In addition to my Kodály newbie blog this week, I’m here to talk about children’s literature for music class.  What do you use?  I love learning about new literature for the classroom!

This week went pretty well.  I sat down with my copy of  The Music Effect by Joy Nelson, as well as Sound Thinking by Philip Tacka and Micheál Houlihan and I started out by scripting out my Kindergarten lessons.  I know the new Kodaly in the Classroom books exist, by the same authors, but I think it’s really important for me to do it, not rely on someone else.
I have the advantage of knowing most of the kids, so my first lesson is sort of a review, and a run down of some procedures like rules, and then just getting the kids singing.  I personally think my 2nd lesson is more interesting because we aren’t going over rules, so let’s take a peek.

As you can see, my second lesson uses a lot of steady beat.  The purple is all of my transitions.  They will be words I am choosing to make a conscious effort to say to the kids.  I will be also trying to make a conscious effort to stay out of it.  This is the essential part of a ‘story’ lesson plan.  It is also the way I can tie together songs that don’t really have a common theme.  Chop Chop Chippety Chop is about food, and Johnny Works with One Hammer isn’t farm either, but they both work using the transitions.  I even found a way to use a transition to add in time to practice for the kids singing in church in October.  I haven’t picked the song yet, but I usually add some finger play, or steady beat movement with it.  You can see my lesson plans have something called “Entry Points”.   This is something I learned this summer from Joy Nelson that really involves addressing multiple learning styles so that students can be engaged in several ways.

I’m warming up with the Moosical Vocal Explorations I grabbed from Sally Utley during the Back to School sale. I’ve only got 30 minutes, for the entire week with them, so I feel like I need to pack in a lot! I’ve always tried to get a lot in for K – again, here my having them as preschoolers can really help me out since they will have a good foundation.  Even still, I am really aiming to finish each lesson with a book, story, poem, or song story.  This week’s lesson (since we are on the farm) will end with the book Barn Dance! by Bill Martin Jr. and John Archambault.  In addition to being a kids’ classic, its  I love the way the book talks a little about square dancing.  Plus it’s got tons of similes (“like a”, “as a”).  It fits well with the theme, and its fun! This is truly a great book to let the kids imagine sounds. It’s also great because there is a rhythm to the words as you read.  This would be a book that could easily be used to incorporate some ostinatos of the text.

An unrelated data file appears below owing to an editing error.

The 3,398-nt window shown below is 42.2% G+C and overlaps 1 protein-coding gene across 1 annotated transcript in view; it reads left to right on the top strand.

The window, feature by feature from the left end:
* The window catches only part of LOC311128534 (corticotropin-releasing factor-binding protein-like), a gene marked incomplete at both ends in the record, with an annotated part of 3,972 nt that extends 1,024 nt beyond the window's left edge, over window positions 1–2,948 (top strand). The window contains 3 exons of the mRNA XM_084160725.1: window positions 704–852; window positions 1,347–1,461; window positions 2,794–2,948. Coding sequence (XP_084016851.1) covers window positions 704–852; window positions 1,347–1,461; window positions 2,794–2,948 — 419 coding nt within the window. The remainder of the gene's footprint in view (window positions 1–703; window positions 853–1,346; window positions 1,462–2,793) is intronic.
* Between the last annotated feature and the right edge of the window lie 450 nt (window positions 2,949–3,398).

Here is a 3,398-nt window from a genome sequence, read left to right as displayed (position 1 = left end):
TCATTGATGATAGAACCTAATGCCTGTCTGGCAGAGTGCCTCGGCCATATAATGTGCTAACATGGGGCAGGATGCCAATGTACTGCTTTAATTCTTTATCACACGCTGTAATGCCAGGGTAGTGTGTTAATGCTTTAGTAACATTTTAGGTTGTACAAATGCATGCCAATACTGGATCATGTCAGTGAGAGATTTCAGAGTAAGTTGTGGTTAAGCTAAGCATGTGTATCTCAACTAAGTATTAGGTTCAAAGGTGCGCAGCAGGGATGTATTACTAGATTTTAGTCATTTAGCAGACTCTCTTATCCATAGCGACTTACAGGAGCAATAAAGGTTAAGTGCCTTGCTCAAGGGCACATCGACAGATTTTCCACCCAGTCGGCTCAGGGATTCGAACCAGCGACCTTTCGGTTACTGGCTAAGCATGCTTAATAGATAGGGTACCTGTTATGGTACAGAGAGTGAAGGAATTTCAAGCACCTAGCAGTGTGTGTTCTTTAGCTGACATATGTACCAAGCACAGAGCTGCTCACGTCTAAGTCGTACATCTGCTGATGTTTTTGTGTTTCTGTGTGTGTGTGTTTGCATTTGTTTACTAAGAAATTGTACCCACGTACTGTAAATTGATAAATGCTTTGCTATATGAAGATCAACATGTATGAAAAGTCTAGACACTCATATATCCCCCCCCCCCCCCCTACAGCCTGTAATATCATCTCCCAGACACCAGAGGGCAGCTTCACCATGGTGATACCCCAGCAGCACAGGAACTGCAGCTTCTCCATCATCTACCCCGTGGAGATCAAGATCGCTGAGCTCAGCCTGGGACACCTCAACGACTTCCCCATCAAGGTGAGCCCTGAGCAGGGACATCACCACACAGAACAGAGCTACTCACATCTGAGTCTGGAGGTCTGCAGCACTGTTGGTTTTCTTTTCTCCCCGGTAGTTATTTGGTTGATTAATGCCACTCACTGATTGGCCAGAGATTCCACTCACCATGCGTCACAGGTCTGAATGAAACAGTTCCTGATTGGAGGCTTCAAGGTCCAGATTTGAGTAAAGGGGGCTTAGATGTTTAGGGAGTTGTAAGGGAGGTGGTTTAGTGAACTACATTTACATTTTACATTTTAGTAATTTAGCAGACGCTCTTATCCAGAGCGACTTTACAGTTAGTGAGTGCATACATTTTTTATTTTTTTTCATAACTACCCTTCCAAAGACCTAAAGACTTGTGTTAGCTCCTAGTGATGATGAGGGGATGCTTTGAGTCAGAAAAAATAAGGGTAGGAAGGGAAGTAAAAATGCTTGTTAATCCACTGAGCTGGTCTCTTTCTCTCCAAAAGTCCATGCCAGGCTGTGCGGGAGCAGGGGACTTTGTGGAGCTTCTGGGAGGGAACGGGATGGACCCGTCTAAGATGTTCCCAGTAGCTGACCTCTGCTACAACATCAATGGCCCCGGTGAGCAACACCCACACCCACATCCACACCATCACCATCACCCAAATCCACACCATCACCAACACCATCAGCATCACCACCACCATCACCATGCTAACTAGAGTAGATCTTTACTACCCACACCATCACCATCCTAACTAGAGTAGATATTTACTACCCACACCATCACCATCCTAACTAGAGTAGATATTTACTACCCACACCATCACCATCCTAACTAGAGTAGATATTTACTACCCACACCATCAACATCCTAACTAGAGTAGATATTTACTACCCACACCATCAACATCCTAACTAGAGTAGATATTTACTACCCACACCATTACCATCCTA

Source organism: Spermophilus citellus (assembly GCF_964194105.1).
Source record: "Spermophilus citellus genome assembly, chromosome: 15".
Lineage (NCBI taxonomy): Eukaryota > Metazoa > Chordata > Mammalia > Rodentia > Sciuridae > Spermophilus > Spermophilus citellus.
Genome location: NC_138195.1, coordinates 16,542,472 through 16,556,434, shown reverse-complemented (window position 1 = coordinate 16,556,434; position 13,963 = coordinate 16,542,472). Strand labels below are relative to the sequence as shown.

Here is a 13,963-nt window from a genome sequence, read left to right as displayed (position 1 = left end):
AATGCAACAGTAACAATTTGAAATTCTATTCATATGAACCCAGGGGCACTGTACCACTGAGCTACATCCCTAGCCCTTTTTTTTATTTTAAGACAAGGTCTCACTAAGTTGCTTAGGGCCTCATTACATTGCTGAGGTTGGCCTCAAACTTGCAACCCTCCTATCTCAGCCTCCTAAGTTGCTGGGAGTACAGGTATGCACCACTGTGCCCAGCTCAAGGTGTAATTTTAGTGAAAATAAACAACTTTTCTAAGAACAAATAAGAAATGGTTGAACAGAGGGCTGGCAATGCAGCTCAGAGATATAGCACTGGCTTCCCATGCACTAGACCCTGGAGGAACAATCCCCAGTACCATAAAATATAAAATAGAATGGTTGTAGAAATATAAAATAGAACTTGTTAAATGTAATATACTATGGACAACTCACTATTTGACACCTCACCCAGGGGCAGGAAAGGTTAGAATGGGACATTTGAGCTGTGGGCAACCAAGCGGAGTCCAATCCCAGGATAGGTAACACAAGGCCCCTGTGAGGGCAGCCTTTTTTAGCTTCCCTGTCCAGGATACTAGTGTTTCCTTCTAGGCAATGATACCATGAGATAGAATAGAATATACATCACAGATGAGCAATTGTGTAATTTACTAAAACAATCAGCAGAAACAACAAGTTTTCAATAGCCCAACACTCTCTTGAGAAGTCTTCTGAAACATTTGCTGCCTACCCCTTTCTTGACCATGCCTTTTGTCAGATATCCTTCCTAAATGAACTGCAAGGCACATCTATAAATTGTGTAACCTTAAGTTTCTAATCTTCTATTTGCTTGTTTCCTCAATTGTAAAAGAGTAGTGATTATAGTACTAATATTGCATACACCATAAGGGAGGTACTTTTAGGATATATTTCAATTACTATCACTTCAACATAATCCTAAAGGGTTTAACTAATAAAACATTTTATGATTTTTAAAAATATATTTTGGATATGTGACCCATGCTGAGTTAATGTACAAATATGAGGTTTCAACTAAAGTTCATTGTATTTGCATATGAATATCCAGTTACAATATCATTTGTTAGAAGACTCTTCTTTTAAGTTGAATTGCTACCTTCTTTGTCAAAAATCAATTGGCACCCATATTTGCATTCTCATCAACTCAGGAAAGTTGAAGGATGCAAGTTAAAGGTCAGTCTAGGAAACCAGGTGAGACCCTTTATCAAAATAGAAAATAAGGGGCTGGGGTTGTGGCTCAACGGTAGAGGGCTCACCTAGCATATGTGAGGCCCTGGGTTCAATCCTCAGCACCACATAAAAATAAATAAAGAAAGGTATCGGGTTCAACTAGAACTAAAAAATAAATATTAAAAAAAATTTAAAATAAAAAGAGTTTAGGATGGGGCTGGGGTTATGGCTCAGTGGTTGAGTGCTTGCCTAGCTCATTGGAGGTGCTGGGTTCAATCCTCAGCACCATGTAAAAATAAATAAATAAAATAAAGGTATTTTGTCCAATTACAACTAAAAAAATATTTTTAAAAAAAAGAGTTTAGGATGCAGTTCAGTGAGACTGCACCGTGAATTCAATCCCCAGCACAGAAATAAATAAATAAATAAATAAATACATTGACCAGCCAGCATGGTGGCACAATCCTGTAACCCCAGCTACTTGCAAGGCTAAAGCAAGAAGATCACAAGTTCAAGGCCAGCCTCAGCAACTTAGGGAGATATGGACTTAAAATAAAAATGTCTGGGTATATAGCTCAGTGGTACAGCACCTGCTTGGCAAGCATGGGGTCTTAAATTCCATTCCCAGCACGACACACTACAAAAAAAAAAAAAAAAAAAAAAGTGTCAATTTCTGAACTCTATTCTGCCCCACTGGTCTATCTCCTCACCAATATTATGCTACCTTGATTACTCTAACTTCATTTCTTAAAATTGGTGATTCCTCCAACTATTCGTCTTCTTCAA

The next book I’ll talk about is my book for week 3.  Acoustic Rooster and His Barnyard Band by Kwame Alexander.  This is a great tie in for jazz (several animals are named for jazz greats – like Duck Ellington).  It reads rhythmically, and the main character doesn’t win, which is always a plus in my book.  I love tossing in those life lessons when I can. You can even hear the author read it here.
Next up, the big green book I got mid-year last year and never opened because it seemed too daunting to start.  I did some folk dances with the kids last year but they were all from the New England series.  This book is probably the best place to start with the younger kids and since my goal is to do even more folk dancing, I’m busting into it!   I’m looking at the level one dances for first grade and trying to sort through them.



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